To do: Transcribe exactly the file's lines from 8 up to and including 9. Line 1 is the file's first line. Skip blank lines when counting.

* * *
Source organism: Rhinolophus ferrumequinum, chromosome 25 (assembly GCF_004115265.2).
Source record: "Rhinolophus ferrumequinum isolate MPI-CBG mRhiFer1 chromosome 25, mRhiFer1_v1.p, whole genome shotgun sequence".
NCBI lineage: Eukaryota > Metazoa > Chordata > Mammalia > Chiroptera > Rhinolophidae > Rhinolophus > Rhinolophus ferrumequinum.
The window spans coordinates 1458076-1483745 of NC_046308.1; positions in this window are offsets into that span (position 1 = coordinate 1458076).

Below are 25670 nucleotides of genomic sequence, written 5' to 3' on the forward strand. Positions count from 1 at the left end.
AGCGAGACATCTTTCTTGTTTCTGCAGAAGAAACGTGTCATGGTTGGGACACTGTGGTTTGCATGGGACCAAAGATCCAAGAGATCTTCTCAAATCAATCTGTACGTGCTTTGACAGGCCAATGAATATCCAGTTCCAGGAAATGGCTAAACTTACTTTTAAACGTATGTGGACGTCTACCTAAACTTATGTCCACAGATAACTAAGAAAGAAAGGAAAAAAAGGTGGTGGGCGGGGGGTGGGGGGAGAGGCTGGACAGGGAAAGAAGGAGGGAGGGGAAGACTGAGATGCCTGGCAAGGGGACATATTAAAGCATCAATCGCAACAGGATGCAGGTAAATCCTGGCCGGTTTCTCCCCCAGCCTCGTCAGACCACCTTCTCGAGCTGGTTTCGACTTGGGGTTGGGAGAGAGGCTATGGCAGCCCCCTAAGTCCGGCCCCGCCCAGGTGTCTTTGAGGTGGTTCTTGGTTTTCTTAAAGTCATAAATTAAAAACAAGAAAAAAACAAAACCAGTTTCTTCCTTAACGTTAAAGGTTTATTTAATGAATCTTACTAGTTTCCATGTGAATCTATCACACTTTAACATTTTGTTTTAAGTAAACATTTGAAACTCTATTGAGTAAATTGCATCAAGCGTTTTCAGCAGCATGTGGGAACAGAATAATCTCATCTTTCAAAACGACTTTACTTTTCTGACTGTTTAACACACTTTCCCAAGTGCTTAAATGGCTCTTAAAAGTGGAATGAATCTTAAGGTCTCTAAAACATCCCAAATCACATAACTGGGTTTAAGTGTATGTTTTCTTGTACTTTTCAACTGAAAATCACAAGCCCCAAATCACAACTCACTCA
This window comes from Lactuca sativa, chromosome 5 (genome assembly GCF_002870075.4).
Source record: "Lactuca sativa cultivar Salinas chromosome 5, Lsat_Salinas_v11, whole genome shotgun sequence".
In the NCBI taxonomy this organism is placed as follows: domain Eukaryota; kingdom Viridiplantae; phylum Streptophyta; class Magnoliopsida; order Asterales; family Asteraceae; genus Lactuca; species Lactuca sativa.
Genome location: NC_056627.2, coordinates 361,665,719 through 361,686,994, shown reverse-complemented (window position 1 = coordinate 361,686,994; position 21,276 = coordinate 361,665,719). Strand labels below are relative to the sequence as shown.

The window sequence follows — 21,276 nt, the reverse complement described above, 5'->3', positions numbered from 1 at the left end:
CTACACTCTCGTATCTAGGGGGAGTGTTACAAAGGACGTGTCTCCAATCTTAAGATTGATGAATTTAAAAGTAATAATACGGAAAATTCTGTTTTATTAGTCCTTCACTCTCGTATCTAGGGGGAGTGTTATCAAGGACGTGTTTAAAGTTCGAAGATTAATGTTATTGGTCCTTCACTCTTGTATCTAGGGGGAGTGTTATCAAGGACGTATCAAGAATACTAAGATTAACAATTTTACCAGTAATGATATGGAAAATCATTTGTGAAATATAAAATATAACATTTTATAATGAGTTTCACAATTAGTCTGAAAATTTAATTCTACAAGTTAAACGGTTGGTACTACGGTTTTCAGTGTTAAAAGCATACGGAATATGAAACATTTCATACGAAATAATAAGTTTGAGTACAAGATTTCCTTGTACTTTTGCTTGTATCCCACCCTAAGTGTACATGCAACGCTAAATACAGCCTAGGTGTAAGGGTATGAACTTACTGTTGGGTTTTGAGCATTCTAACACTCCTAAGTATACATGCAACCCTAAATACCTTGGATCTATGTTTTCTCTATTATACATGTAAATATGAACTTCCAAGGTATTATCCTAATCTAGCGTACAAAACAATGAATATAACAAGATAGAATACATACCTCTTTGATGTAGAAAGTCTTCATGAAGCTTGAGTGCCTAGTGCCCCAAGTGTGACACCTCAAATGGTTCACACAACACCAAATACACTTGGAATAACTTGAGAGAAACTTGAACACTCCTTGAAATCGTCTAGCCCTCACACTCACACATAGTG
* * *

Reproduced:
Source record: "Lactuca sativa cultivar Salinas chromosome 5, Lsat_Salinas_v11, whole genome shotgun sequence".
In the NCBI taxonomy this organism is placed as follows: domain Eukaryota; kingdom Viridiplantae; phylum Streptophyta; class Magnoliopsida; order Asterales; family Asteraceae; genus Lactuca; species Lactuca sativa.